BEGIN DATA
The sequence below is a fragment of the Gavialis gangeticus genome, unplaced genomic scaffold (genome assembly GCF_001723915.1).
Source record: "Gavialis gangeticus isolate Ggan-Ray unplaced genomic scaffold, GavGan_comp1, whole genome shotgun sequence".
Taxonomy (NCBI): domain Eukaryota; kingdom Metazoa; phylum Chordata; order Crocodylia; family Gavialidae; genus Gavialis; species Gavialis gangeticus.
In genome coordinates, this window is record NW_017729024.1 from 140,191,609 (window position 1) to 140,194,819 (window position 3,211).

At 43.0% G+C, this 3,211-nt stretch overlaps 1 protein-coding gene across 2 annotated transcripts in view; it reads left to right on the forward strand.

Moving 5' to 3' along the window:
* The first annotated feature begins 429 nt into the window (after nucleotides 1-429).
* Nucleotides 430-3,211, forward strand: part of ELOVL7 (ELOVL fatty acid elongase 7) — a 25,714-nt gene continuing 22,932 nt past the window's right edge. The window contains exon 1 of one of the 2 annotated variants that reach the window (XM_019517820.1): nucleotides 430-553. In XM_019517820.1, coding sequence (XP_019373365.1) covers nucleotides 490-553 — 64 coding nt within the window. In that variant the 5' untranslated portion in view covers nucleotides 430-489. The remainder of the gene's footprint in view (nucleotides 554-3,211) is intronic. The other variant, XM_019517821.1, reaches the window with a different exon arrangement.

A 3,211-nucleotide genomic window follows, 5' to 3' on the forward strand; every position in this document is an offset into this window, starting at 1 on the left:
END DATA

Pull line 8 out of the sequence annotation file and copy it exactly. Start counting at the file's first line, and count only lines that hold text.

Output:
* Nucleotides 430-3,211, forward strand: part of ELOVL7 (ELOVL fatty acid elongase 7) — a 25,714-nt gene continuing 22,932 nt past the window's right edge. The window contains exon 1 of one of the 2 annotated variants that reach the window (XM_019517820.1): nucleotides 430-553. In XM_019517820.1, coding sequence (XP_019373365.1) covers nucleotides 490-553 — 64 coding nt within the window. In that variant the 5' untranslated portion in view covers nucleotides 430-489. The remainder of the gene's footprint in view (nucleotides 554-3,211) is intronic. The other variant, XM_019517821.1, reaches the window with a different exon arrangement.